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'Sunset Policy' Stymies Loyal Quicken Users

By Mike Musgrove
Washington Post Staff Writer
Sunday, February 6, 2005; Page F07

Users of the popular Quicken financial management program are facing a yearly ritual this April that many dread and none enjoy -- a ritual that does not involve any 1040 forms.

It's Intuit Inc.'s forced retirement of the online components of slightly dated versions of Quicken, which has long dominated the personal finance management-software market.


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This year, the 2001 and 2002 versions of Quicken got the ax, as Intuit informed affected customers via postal mail, e-mail and pop-up messages in the program. On April 19, those programs will no longer be able to download financial data (such as stock quotes or bank statements), make online bill payments or be eligible for technical support.

Intuit calls this phase-out of older software its "sunset policy," and nothing rankles some Intuit customers quite like it. This "sunsetting" means they will either have to start typing in all their financial data, from credit card bills to 401(k) statements, by hand, instead of simply downloading it into Quicken -- or pay to upgrade to a new and unfamiliar version of the program.

"They haven't offered any compelling reason for me to upgrade, so now they are just trying nasty stuff to try and make me upgrade," said Dan Doernberg, a Charlottesville resident who has used Quicken and other Intuit products for 12 years. "They're effectively breaking the old software; it's not that they just aren't supporting it anymore."

Chris Repetto, senior public relations manager at Intuit, said the company doesn't have the resources to support the old software. It costs money to provide account-data downloads and to maintain the appropriate databases, he said, money that would get siphoned off from products the company is developing.

Repetto said most customers upgrade every other year anyway. And, as he put it, "Ford doesn't make parts for the Model-T anymore." The company has not issued a sunset date for newer versions, but if it sticks to its pattern, Quicken 2003 has about a year to live.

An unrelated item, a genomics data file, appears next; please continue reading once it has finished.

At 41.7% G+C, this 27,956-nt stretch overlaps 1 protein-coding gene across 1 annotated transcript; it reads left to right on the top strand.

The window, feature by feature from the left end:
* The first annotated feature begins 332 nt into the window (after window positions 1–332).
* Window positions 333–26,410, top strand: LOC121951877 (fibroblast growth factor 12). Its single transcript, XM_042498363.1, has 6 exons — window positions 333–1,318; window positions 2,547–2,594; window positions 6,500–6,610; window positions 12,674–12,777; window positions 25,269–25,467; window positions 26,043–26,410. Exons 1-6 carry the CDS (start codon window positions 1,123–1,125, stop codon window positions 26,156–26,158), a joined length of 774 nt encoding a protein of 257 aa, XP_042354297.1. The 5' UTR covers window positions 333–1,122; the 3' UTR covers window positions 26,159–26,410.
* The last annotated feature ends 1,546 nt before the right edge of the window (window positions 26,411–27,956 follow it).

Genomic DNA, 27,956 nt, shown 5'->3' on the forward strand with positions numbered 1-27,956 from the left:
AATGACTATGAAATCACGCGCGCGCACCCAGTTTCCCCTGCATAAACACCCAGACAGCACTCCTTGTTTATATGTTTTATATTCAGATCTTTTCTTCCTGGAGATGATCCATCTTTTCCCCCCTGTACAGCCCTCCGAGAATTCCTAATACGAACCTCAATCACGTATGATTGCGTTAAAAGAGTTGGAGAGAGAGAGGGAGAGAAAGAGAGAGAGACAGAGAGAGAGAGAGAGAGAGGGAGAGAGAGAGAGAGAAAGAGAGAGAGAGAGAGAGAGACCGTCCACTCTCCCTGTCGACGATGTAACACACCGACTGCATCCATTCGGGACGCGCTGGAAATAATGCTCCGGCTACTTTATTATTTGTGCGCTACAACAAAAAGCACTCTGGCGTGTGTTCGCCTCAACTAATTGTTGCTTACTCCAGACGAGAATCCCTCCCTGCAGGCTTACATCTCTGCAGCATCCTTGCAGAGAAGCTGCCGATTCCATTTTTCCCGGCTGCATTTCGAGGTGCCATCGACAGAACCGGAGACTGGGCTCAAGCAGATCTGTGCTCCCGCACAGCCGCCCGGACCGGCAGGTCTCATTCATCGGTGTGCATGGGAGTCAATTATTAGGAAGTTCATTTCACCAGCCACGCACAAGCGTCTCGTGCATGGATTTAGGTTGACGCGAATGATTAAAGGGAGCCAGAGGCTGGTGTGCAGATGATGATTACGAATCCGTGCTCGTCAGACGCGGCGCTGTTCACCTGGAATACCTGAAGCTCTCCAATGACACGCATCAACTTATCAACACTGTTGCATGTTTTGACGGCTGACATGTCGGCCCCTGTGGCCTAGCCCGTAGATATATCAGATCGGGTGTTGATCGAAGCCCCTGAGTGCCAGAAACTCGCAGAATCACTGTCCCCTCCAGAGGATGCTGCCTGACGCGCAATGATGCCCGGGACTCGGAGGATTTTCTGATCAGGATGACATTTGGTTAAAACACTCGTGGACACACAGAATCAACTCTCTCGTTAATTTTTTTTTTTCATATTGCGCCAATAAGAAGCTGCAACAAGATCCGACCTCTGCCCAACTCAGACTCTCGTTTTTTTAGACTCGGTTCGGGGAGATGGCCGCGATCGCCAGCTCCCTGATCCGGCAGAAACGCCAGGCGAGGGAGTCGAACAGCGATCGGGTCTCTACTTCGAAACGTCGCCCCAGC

A lack of easy alternatives may explain why Intuit's policy doesn't seem to be chasing away buyers. Microsoft Money, the product's main competitor, comes with only two years of online services included with purchase. Quicken 2005 occupies the No. 8 slot on NPD Group's most recent list of top-selling software.

Some users have asked why the company can't move to a subscription model instead of pulling the plug at seemingly arbitrary intervals. They've also asked why customers who like the old software can't just pay a fee to keep the data feeds coming. Repetto said the company had considered but rejected such alternative models, saying most customers would be uncomfortable with them.

Some of Intuit's customers remain staunch defenders of the company's right to nudge its customers along to newer versions. Jim Henry, a Quicken user in Tucson, wrote in an e-mail that Intuit's policy is "reasonable and to be expected."

On the other end of the spectrum, Alan Bloom, a Quicken user in Boulder, Colo., finally dropped the program a few weeks ago -- the sunset policy capped a long run of Quicken frustrations, including a buggy installation of Quicken 2005 and his subsequent inability to get Intuit's tech support on the phone. He now uses Microsoft's Money 2005 -- and so far, so good.

"I basically traded a tiger for a lion, but it's my small way of protesting," he said. "Intuit won't get my last $49.95."


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